Rio+20: Progress o procrastination?

Judith Hitchman, Martine Theveniaut, juillet 2012

En d’autres langues : français - Português - Español

Rio+20: Progress or procrastination

By Judith Hitchman

Innate optimism and hope are a fundamental part of the activist mindset, even when you are aware that the situation is heavily weighted against success. And having spent the 6 weeks prior to Rio+20 translating Pierre Radanne’s excellent analysis of the process and potential outcomes, I like most others was sceptical as to what could be achieved through the official channels of the UN Summit. The ground rule of achieving consensus has long meant that any truly enlightened forward-thinking policy has failed abysmally to be adopted, and the proposals on the table were progressively voided of all potential to address the climate change issues as the negotiations progressed in the run-up to the event.

But after two long weeks in Rio, I have come away with a feeling of some optimism. Let me explain why.

As most readers probably know, there were two parallel meetings in Rio: the official Rio+20 UN Conference that was held in the outskirts of Rio, and the People’s Summit that took place in the centre of town, in Flamengo Park. There was also an interface between the two, through the civil society “major groups” and lobbies.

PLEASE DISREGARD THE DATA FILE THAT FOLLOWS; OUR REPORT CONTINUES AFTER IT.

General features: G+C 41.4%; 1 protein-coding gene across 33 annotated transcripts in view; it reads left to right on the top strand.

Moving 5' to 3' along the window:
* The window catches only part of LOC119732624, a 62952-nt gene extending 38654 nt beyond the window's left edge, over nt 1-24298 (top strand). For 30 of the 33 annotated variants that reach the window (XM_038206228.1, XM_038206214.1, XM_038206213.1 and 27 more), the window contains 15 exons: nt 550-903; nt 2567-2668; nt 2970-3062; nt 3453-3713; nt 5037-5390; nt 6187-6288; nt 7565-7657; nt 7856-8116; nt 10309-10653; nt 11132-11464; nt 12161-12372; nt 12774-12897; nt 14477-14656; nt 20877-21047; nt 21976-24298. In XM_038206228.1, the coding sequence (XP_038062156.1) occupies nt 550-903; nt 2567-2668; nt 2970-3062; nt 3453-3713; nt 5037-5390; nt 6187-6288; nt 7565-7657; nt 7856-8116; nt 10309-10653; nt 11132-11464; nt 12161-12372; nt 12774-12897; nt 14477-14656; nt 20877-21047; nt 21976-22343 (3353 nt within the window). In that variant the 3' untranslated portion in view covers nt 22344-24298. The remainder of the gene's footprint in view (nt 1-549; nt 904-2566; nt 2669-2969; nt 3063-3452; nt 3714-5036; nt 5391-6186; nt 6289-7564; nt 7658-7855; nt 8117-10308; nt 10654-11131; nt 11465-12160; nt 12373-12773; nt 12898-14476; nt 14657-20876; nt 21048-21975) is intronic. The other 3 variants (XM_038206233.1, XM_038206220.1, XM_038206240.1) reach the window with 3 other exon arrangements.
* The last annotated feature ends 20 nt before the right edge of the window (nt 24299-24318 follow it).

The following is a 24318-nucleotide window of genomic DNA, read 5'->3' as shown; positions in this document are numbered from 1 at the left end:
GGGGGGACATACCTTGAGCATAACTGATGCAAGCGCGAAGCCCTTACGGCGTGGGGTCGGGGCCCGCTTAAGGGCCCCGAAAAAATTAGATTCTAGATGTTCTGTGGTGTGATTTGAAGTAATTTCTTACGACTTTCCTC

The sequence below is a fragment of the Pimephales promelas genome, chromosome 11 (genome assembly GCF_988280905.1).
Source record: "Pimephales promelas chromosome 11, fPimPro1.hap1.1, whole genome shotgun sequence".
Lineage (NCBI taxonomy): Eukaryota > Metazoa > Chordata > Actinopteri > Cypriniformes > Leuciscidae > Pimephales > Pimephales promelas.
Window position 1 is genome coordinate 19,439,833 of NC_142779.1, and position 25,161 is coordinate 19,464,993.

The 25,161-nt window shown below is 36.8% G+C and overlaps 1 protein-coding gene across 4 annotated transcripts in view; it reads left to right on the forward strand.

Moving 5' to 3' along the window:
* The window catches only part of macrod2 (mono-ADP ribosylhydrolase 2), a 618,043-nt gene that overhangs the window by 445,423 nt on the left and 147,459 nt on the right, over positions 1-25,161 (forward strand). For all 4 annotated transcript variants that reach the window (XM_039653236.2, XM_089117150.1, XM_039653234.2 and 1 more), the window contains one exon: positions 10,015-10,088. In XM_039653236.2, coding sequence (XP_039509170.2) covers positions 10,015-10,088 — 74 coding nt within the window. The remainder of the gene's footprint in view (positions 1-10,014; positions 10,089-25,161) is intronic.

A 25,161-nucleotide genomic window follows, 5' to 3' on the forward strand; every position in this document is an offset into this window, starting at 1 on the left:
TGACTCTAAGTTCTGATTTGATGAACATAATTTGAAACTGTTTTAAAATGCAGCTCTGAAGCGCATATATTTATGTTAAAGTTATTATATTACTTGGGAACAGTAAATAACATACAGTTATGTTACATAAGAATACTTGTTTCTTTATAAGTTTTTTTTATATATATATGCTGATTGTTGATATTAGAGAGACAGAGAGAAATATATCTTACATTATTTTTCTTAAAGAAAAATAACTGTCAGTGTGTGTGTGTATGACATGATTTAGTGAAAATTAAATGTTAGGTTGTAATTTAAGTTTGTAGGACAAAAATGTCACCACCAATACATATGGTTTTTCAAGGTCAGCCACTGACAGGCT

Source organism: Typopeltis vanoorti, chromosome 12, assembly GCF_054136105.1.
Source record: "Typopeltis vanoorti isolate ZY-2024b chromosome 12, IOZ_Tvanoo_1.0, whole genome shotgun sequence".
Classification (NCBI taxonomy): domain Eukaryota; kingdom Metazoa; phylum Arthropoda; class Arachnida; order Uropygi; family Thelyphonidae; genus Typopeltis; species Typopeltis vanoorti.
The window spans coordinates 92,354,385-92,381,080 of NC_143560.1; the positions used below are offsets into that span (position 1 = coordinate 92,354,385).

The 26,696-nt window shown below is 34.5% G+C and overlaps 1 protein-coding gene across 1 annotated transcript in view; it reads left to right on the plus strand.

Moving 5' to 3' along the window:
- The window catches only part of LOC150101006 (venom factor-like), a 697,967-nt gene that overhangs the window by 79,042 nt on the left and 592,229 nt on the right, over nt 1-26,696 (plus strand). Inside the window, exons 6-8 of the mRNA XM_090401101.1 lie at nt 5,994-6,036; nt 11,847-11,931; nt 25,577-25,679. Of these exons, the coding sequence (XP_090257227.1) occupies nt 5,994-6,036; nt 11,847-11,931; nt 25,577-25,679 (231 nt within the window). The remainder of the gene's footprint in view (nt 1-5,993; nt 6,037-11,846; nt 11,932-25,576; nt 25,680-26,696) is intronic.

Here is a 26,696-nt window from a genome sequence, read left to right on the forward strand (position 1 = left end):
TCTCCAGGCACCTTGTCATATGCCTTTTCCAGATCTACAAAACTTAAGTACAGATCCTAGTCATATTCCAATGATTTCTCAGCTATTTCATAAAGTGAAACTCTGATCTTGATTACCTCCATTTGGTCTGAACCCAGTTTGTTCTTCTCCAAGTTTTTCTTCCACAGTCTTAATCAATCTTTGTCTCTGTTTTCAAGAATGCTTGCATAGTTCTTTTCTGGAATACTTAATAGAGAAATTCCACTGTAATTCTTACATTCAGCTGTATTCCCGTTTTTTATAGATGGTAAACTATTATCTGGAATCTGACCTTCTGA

Since the first Rio Conference on climate change in 1992, the UN institutions have failed to make much if any progress on this crucial issue. And indeed this conference has produced an agreement that not only fails to show much progress, but is even a regression.

But these same twenty years have seen the progressive rise and empowerment of civil society, operating in an increasingly complex organised matrix of sectoral and territorial levels, from local to global. This movement includes the World Social Forum and its thematic axes as well as the more recent Occupy movement. It also includes an increasingly strong element of inter-related and organised social movements.

The issues of the current global crisis of our civilisation and that of climate change came together in the People’s Summit in a new and meaningful way, with the real solutions being put forward in a more coherent whole than ever before. My early concerns during the week were how and whether the trend that has emerged through the Social Fora of Converging Assemblies would succeed in providing an overall credible unity of action to continue: there are so many specific cases and causes involved… But as the days progressed, and the atmosphere in Rio Centro, where the official forum was taking place became ever more depressed and depressing, the atmosphere in Flamengo was electric and high in energy of a kind that I have not experienced for many years… Yes, there is a desire to overcome internal differences and take our destiny in our own hands to act….